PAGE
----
The Latest

Re-thinking Scheduling: Parkinson's Law Inverted[presentation]

The Empire State Building-the tallest building in the world for over forty years-took just 13½ months to build. Amazing as this may seem today, it was not remarkable at the time; most skyscrapers were built in about a year.

Mary Poppendieck, Poppendieck LLC
Agile Contracting[presentation]

Many software development organizations work within the bounds of contractual agreements where the limitations imposed by the "Iron Triangle" of fixed timelines, budgets, and scope challenge their ability to embrace change and focus on value

Rachel Weston, Rally Software Development
The Agile PMP: Teaching an Old Dog New Tricks[presentation]

Agile methods put a great deal of emphasis on trust, empowerment, and collaboration. Agile moves us away from command and control project management toward an approach designed to harness the passion, creativity, and enthusiasm of the team.

Michael Cottmeyer, VersionOne, Inc.
Agile for Business Analysts[presentation]

A prevailing myth in the software industry is that business analysis requires a bloated requirements elicitation and documentation process.

Bob Hartman, Agile For All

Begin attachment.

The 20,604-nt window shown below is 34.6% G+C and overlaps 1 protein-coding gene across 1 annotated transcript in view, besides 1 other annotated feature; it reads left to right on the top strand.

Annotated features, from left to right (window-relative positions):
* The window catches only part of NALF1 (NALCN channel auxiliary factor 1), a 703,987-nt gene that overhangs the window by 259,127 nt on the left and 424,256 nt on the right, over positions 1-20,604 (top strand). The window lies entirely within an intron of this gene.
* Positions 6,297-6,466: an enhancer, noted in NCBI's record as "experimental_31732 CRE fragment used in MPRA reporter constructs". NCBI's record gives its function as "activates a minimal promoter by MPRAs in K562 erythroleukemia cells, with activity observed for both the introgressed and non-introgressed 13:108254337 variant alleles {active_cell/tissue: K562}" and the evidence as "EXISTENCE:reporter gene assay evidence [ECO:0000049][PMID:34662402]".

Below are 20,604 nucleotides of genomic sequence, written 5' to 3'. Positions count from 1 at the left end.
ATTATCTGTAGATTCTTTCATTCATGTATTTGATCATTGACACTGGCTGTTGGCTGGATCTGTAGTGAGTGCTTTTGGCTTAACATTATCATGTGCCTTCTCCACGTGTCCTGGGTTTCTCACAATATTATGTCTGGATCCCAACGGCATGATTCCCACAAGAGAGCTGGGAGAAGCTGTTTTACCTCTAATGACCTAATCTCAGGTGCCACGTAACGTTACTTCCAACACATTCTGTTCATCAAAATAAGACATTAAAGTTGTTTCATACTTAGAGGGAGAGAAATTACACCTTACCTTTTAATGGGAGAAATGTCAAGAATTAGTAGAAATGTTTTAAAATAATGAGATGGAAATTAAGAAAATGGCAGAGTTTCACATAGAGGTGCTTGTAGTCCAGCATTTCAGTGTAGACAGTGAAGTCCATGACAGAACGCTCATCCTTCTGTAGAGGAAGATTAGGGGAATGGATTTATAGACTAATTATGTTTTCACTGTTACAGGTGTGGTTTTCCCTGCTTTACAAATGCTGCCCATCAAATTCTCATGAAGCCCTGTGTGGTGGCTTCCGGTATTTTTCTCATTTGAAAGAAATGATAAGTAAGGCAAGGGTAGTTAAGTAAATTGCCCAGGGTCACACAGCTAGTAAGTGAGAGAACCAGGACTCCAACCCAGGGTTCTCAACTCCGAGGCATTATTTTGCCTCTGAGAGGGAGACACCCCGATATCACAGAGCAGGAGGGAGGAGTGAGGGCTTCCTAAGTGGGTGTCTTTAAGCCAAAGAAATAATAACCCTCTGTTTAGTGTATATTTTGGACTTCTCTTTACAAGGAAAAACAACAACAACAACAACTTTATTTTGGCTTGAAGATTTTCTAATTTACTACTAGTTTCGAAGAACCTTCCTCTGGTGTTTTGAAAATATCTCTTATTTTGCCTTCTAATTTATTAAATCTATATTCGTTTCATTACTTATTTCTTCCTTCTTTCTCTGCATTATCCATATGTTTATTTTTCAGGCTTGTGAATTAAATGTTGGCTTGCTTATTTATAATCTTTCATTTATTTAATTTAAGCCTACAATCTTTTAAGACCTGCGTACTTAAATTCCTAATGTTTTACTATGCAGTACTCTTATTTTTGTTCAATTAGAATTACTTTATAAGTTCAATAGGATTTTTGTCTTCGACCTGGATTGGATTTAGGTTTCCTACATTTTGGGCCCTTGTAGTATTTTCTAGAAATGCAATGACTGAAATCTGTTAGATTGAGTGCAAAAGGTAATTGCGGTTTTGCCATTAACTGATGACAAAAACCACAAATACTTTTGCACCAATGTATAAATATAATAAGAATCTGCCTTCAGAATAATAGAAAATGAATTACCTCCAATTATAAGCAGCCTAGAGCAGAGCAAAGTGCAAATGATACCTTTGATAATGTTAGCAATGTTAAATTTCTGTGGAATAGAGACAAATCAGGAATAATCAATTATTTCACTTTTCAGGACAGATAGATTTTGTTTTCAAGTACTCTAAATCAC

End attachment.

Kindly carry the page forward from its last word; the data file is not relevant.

Integrating Enterprise SOA Architecture with Scrum Development Methodology[presentation]

Many processes used to implement an enterprise architecture are in conflict with the agile development approach. An effective enterprise architecture framework represents the organization as it is today and as it is envisioned in the future.

Steven Driver, Airlines Reporting Corporation
What are they Doing Down There? A CIO's Perspective on Agile Software Development[presentation]

What are the factors critical to the success of a CIO? How can a CIO consistently deliver business value? Do development teams, in general, and agile teams, in particular, understand how to contribute to this success?

Niel Nickolaisen, Headwaters, Inc.
Test-Driven Everything[presentation]

When you hear people talk about test-first or test-driven, you probably think of testing the code. Test-driven practices help developers reduce defects and increase the value in the code and the designs they deliver.

David Hussman, DevJam
From Concept to Product Backlog: What Happens Before Iteration Zero[presentation]

Many agile methodologies start with a product owner walking into a room with a pile of money and a stack of prioritized story cards and then telling the development team to start building a system.

Gerard Meszaros, ClearStream Consulting
Are We There Yet? Defining "Done"[presentation]

"Are you done yet?" The answer to this question may sink your career, your team, and your project. If you respond with a "yes," you may be forced to take on additional work you can't handle.

Mitch Lacey, Mitch Lacey & Associates, Inc.
Overcoming the Pitfalls of Transitioning to Agile[presentation]

If you've been trying to change your organization so that your projects are more agile, you may have encountered several problems-one is that it's difficult to have product management, senior management, and functional managers work together

Johanna Rothman, Rothman Consulting Group, Inc.
Seven Years Later: What the Agile Manifesto Left Out[presentation]